High sugar intake linked with poorer long-term mental health
27 July 2017
Men with high sugar intakes have an increased likelihood of common mental disorders (such as anxiety and depression) after 5 years compared to those with low intakes, according to UCL research.
The report, published today in Scientific Reports used data from the Whitehall II cohort and analysed the sugar intake from sweet food and beverages and occurrence of common mental disorders in over 5000 men and over 2000 women for a period of 22 years between 1983 and 2013.
Although previous studies have found an increased risk of depression with higher consumption of added sugars, none examined the role of 'reverse causation'. If people with anxiety and/or depression tended to consume more sugary foods and drinks, this could be the real reason why a link between sugar intake and poorer mental health is observed. Although the study looked for this link, it was not seen in the data: men and women with mental disorders were not more likely to consume more sugar. As a result, the evidence that mental health is adversely affected by a high sugar intake is strengthened.
The study categorised daily sugar intake (in grams) from sweet food and beverages into three similar sized groups. Men in the top third, who consumed more than 67g, had a 23% increased chance of incident common mental disorders after five years, (independent of health behaviours, socio-demographic and diet-related factors, adiposity and other diseases) compared to those in the bottom third, who consumed less than 39.5 g. According to the National Diet and Nutrition Survey published in 2013 men in the UK consume an average 68.4 grams of added sugar per day (75 per cent from sweet foods and beverages).
Men and women with mood disorders and high sugar consumption also had an increased chance of being depressed again after 5 years compared to those with lower intakes, but this finding was not independent of other socio-demographic, health and diet-related factors.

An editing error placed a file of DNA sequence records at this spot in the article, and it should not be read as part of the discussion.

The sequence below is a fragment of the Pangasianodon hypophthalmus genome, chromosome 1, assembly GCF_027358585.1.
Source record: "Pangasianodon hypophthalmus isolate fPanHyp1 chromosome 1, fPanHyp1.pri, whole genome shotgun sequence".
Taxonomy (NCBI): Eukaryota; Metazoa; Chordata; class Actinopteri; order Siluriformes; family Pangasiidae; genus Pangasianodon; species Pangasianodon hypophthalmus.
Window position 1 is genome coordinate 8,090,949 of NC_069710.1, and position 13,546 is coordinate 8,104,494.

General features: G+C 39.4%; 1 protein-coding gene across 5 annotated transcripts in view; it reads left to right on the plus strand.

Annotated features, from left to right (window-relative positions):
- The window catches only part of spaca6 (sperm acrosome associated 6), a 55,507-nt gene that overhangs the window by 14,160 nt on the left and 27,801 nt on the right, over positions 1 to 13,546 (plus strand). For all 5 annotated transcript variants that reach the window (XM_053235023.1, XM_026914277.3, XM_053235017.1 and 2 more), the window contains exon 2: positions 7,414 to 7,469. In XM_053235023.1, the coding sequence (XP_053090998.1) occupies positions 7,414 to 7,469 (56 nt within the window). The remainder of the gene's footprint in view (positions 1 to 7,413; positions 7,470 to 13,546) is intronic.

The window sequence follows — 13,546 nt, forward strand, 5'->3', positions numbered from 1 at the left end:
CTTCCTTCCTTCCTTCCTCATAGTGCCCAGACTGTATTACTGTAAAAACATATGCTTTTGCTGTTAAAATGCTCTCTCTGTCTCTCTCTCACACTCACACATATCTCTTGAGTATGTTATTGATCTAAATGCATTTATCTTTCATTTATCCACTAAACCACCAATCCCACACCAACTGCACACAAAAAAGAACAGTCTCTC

Anika Knüppel (UCL Institute of Epidemiology and Public Health), lead author of the paper said: "High sugar diets have a number of influences on our health but our study shows that there might also be a link between sugar and mood disorders, particularly among men. There are numerous factors that influence chances for mood disorders, but having a diet high in sugary foods and drinks might be the straw that breaks the camel's back. The study found no link between sugar intake and new mood disorders in women and it is unclear why. More research is needed to test the sugar-depression effect in large population samples.
"There is increasing evidence for the physical damage sugar has on our health. Our work suggests an additional mental health effect. This further supports the evidence for policy action such as the new sugar levy in the UK, but this is not addressed in many other European countries."
In Britain, adults consume approximately double, and in the U.S. triple, the recommended level of added sugar, with sweet foods and drinks contributing three-quarters of the intakes. Meanwhile, major depression is predicted to become the leading cause of disability in high income countries by 2030.*
Knüppel added: "Sweet food has been found to induce positive feelings in the short-term. People experiencing low mood may eat sugary foods in the hope of alleviating negative feelings. Our study suggests a high intake of sugary foods is more likely to have the opposite effect on mental health in the long-term."
Professor Eric Brunner (UCL Institute of Epidemiology and Public Health), senior author of the paper, concluded: "Our findings provide yet further evidence that sugary foods and drinks are best avoided. The new sugar tax on soft drinks, which will take effect in April 2018, is a step in the right direction. The physical and mental health of British people deserves some protection from the commercial forces which exploit the human 'sweet tooth'".
- Research paper in Scientific Reports
- Anika Knüppel's academic profile
- Eric Brunner's academic profile
- UCL Institute of Epidemiology and Public Health
- Media Coverage
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Email: rowan.walker [at] ucl.ac.uk